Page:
With 25 albums under his belt over a career spanning four decades, the evergreen veteran highlife musician Gyedu-Blay Ambolley continues to shine. But, his stellar career began in 1975 with the release of the classic “Simigwa” album.
The pose is striking at a glance: a strong gaze into the lens of the camera. The twitch of his lower lip to the right side of his mouth. The cloth wrapping around his neck in a style reminiscent of how people, mostly males in the pre-colonial days and in rural Gold Coast dressed. His left arm resting on his chest and the right, at the back of his head.
The pose used as the album cover exuded a shade of uncertainty. What occasioned this facial expression especially the lip twitch? Is he mocking someone the way some kids do? Did the expression symbolized something deeper? Answers to these questions could only be provided by Gyed-Blay Ambolley aka ‘’Uncle O’’ and the photographer who snapped the photo. The expression and the demeanor of Gyedu-Blay has made the album cover one of the most iconic album covers ever.
Gyedu- Blay Ambolley is known for his astounding career which has resulted in the release of 25 albums over a 40 year career span. The Sekondi born musician and multi-instrumentalist released his debut “Simigwa” in 1975 by Essiebons Record label. His last album ‘’African Soul’’ was in 2015. Gyedu-Blay has also been very active especially with the youth. He was featured on FOKN Bois ‘’Abena Repatriation’’ off their recently released “Afrobeats LOL’’.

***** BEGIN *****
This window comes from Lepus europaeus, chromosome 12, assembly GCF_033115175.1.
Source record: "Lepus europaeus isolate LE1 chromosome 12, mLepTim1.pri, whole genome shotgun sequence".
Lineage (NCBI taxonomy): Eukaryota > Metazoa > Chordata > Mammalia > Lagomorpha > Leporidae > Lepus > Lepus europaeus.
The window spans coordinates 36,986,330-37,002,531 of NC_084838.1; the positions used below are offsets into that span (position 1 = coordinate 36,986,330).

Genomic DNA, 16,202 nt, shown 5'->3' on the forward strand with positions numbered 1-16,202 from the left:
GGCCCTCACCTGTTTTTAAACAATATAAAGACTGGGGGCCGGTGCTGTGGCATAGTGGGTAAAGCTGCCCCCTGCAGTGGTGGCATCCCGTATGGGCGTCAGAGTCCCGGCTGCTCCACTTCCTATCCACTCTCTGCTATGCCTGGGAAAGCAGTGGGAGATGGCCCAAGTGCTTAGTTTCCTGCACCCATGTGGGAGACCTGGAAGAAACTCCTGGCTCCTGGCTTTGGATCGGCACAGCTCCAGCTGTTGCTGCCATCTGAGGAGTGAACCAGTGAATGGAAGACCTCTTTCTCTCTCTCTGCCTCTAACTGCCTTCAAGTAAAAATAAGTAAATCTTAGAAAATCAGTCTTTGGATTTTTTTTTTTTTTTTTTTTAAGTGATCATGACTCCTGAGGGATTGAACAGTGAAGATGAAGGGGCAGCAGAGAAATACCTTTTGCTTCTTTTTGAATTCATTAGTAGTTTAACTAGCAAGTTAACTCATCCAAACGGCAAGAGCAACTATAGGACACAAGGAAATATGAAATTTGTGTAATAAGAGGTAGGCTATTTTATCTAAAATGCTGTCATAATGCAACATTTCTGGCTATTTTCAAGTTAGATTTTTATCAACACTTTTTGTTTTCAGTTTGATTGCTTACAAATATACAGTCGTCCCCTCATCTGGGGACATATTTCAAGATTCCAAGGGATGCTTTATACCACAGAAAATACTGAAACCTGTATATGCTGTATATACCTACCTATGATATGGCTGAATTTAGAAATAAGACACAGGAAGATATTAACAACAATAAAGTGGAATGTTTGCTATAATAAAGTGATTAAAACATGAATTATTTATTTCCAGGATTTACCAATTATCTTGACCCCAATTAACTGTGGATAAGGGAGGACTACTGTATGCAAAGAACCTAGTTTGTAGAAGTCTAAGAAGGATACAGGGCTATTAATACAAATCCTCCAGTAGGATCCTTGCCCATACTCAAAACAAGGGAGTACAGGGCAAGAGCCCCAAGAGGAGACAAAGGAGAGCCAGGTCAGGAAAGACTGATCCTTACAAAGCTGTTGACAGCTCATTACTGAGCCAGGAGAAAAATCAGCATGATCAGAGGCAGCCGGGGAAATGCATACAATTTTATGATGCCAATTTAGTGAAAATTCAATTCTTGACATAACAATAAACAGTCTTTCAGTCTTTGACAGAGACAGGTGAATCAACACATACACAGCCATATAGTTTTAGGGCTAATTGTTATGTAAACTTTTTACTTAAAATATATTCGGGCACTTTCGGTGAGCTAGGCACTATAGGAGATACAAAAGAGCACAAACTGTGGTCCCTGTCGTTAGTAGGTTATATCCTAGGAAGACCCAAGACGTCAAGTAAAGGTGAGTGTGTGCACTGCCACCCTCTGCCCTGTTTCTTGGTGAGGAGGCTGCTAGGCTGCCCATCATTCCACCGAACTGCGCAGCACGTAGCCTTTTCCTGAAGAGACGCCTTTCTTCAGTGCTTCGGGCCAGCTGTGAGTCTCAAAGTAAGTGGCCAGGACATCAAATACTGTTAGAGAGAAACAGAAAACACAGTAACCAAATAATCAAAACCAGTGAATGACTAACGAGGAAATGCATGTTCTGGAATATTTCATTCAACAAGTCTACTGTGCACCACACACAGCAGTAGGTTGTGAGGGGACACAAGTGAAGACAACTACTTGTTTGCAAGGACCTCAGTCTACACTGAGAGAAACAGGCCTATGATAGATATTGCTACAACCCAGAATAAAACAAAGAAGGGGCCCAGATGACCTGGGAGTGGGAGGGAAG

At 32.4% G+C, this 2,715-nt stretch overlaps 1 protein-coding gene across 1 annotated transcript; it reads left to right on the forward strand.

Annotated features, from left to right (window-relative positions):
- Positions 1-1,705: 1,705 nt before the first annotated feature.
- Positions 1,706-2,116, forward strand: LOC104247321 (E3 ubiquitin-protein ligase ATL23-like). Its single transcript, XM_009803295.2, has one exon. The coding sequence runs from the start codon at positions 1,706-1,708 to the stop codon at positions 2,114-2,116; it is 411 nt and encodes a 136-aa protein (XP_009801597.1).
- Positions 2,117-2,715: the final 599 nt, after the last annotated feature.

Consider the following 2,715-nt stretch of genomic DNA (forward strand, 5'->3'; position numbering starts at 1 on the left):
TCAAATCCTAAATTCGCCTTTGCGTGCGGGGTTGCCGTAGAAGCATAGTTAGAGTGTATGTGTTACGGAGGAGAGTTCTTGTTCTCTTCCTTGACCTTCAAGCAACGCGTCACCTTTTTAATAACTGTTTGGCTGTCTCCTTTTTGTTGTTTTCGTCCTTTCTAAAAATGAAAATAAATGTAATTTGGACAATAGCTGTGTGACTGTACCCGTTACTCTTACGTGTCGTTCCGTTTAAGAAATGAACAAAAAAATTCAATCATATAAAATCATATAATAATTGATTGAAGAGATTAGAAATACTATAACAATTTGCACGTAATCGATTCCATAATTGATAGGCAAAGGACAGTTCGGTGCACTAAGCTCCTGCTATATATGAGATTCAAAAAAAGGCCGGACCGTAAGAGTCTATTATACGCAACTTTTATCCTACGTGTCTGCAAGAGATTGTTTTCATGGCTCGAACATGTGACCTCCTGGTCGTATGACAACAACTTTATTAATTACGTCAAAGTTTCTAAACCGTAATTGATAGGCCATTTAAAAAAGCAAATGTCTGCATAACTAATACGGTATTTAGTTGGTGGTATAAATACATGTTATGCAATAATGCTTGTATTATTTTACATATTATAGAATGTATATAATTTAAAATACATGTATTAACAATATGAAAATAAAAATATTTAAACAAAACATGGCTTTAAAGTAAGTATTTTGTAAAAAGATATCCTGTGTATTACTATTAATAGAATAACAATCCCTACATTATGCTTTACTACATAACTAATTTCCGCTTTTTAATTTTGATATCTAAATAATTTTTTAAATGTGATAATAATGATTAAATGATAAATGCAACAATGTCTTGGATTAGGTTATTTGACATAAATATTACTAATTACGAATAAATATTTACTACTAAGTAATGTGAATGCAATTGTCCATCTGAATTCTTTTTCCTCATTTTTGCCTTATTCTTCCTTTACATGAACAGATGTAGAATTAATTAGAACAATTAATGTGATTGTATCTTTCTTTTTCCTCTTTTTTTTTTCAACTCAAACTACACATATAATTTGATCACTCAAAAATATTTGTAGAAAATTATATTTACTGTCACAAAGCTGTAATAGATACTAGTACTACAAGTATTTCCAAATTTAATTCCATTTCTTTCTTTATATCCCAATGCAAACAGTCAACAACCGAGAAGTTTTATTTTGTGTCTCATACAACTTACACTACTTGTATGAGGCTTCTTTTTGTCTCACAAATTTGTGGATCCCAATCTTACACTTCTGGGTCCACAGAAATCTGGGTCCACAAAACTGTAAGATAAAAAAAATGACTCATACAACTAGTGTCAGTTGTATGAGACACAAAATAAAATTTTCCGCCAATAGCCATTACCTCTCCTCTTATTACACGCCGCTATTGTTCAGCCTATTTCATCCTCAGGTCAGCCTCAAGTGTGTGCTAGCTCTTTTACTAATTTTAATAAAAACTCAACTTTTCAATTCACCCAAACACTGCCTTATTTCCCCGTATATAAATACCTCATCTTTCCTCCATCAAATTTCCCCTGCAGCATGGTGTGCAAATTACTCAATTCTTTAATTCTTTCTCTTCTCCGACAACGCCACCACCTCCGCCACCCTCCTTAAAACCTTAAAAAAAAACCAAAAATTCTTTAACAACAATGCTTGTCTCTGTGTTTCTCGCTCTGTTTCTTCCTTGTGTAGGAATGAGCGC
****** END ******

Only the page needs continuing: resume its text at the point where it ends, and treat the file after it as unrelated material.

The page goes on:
“Simigwa”, a title that does translate as “enstool me” from Fante to English was befitting considering how Ambolley, once an ‘’apprentice’’, had come of age to earn his own “stool” or seat as befits a master.
The album was co-written and produced with Ebo Taylor who recruited and played with Ambolley in the Uhuru Band. Composed of 6 tracks – 3 on each side of the vinyl- the album was an experimental debut in terms of sound. “Simigwa” fused of highlife, rock, afrobeat and funk musical styles and influences- styles that Ambolley had grew up on. It was a bold musical arc that Gyedu- Blay Ambolley took.